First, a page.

Alyssa Pfannenstein was enjoying a lovely day outside with her family on Labor Day when the afternoon took an unexpected twist.

She and her boyfriend, Justin Janssen, were sitting in a hammock watching Pfannenstein’s 4-year-old daughter play in a local park, according to WCCO.

However, unbeknownst to the couple, they had set up their hammock between two 15-foot tall birch trees, one of which was rotten from the inside.

A loud snap, and then a “big boom” hit Pfannenstein in the back of the head. The rotten tree came crashing down on the mother, breaking her neck and nearly paralyzing her.


Janssen recalled:

“It was surreal. At the moment, there was not even time to panic because it happened so quickly.”

However, despite the near tragedy, Pfannenstein has been nothing but positive throughout the whole experience. Janssen said:

“Her calmness calmed me and her daughter down and made us understand everything would be OK.”


According to the doctors at Hennepin County Medical Center in Minnesota, her attitude has remained consistent throughout her recovery. Her positivity is a “big part of the reason” doctors believe she’s already made progress.

An update on Pfannenstein’s GoFundMe page reads that she has already gained back “movement and strength,” including “arm movement in both directions.” According to the Twin City Pioneer Press, while Pfannenstein can’t move anything from her neck down, feeling has now “returned to about 95 percent of her body.” Janssen added:

“She had movement after the surgery, more movement than she had going in. She can feel her toes and which toe you’re touching, and she can move her arms … She can’t wiggle her fingers or move anything below her waist, but her spirit is the most positive I’ve ever seen.”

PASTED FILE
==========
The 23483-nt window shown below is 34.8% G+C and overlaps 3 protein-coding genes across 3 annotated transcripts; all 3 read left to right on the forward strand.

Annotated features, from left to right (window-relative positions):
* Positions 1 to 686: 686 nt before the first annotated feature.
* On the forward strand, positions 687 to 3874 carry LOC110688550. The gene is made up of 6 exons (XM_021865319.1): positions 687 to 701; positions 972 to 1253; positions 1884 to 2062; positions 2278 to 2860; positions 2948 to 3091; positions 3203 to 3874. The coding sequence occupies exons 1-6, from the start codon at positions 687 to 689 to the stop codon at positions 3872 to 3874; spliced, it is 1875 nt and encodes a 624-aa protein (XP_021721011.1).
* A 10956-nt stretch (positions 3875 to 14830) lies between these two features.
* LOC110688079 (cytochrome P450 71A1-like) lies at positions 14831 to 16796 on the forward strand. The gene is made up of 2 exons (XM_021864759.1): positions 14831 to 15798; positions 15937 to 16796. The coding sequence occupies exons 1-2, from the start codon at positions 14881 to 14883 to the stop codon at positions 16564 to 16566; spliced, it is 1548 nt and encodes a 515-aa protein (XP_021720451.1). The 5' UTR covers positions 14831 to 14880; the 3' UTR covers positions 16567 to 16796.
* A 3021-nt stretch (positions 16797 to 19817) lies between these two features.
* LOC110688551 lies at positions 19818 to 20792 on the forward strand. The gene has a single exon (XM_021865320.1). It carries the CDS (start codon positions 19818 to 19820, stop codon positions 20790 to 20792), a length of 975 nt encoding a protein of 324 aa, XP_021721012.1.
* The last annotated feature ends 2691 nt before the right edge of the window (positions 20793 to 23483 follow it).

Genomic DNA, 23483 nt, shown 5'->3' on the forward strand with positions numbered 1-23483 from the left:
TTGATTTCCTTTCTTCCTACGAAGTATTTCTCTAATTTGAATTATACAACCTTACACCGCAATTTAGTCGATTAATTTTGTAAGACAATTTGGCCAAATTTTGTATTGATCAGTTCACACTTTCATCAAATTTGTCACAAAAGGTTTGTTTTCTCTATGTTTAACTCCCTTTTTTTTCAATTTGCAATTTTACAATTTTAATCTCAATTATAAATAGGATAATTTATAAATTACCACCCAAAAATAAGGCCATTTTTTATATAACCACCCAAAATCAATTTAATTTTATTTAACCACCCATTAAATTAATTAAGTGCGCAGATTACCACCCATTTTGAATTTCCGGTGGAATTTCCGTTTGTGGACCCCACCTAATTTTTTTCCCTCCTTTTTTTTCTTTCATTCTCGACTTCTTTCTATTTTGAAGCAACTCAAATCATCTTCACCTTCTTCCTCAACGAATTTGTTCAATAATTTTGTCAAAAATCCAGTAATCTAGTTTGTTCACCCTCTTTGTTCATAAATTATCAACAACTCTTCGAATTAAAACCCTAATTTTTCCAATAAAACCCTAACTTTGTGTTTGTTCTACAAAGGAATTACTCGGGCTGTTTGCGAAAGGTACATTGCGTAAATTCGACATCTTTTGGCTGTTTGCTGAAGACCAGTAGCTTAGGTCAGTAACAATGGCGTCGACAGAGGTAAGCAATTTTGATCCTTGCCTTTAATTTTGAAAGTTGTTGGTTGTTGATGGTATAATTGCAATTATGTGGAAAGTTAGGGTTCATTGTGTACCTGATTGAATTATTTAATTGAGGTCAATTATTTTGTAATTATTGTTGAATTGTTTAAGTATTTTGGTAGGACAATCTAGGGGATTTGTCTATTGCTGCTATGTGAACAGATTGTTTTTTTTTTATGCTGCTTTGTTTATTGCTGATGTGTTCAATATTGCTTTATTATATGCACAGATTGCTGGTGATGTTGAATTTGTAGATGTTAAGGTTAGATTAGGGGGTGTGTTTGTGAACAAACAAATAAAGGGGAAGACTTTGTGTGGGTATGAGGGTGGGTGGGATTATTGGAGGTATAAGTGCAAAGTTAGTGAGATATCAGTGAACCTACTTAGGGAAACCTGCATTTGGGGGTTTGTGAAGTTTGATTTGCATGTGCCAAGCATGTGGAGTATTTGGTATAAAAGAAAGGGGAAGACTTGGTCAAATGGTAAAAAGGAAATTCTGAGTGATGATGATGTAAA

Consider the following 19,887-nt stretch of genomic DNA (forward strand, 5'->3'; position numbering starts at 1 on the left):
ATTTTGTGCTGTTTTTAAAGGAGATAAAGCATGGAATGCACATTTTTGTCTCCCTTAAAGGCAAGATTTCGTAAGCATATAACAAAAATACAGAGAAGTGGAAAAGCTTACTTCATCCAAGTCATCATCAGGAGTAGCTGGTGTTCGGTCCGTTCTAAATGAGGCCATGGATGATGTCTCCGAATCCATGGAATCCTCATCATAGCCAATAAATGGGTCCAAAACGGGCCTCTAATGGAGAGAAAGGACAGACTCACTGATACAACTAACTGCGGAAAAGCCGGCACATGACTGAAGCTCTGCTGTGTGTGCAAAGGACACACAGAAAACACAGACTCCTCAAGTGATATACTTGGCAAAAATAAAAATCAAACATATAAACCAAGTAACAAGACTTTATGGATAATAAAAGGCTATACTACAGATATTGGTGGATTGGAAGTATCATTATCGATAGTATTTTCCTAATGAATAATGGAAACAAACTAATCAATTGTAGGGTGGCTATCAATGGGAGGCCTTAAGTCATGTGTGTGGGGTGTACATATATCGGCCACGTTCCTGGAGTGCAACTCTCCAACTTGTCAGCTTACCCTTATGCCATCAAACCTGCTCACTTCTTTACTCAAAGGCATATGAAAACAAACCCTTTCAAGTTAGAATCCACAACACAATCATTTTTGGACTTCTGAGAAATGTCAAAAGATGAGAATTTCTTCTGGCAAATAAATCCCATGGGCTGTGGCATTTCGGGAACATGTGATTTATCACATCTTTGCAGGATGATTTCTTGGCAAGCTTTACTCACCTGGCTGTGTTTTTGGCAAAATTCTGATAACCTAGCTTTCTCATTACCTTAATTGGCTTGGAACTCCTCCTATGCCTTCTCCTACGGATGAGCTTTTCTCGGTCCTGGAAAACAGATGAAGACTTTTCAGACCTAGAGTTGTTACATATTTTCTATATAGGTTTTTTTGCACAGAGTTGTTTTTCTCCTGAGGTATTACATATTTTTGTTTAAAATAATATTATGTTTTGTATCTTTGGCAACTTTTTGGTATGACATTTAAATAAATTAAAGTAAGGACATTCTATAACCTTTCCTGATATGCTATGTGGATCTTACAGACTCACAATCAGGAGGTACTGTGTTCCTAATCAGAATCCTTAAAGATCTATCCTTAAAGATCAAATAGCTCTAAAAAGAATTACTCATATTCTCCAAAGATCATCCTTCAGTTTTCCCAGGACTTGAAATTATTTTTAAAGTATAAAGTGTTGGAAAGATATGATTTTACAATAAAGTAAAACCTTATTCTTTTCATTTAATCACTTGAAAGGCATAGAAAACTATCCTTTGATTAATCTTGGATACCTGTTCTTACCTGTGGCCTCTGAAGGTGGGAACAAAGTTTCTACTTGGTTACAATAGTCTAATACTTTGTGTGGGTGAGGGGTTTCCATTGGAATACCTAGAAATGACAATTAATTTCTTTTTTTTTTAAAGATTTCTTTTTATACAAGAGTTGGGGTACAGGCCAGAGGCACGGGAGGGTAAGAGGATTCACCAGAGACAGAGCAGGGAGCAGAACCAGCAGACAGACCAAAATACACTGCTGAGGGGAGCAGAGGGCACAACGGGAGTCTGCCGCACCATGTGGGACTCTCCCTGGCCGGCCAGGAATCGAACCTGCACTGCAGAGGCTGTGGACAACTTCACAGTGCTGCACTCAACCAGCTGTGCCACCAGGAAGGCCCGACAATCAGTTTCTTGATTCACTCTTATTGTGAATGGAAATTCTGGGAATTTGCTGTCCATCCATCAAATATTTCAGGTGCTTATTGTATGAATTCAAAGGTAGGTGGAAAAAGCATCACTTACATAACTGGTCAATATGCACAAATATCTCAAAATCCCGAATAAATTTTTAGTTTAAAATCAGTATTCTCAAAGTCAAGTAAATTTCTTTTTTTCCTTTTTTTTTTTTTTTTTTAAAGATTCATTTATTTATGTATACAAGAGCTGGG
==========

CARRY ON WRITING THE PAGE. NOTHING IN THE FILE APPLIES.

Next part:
While this incident was a freak accident, Pfannenstein wants it to serve as a warning to families. Rotten trees may be hard to spot, but Safe Bee recommends looking for mushrooms around the base of the tree, as fungi can indicate internal rot. In addition, if trees are losing leaves “from the outside in,” this is often an indication that something is wrong with the root zone.

The Serac hammock website warns that “not all trees are equal when it comes to hanging your hammock.” In addition to ensuring that the trees are a proper distance apart, it is essential to choose a sturdy living tree that will support your weight.


Pfannenstein is extremely lucky to be alive, and she’s grateful her daughter was nowhere near the hammock when the tree came down. The concerned mother says she’d “take a tree for her [daughter] any day.” Janssen said:

“We just want to appreciate every miracle. Accidents happen and we will get through this like anything else.”

To support Pfannenstein’s recovery, visit her GoFundMe page.

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Mom Was Laying in a Hammock Watching Her Child Play — She Didn’t Know It Was Tied to a Rotten Tree

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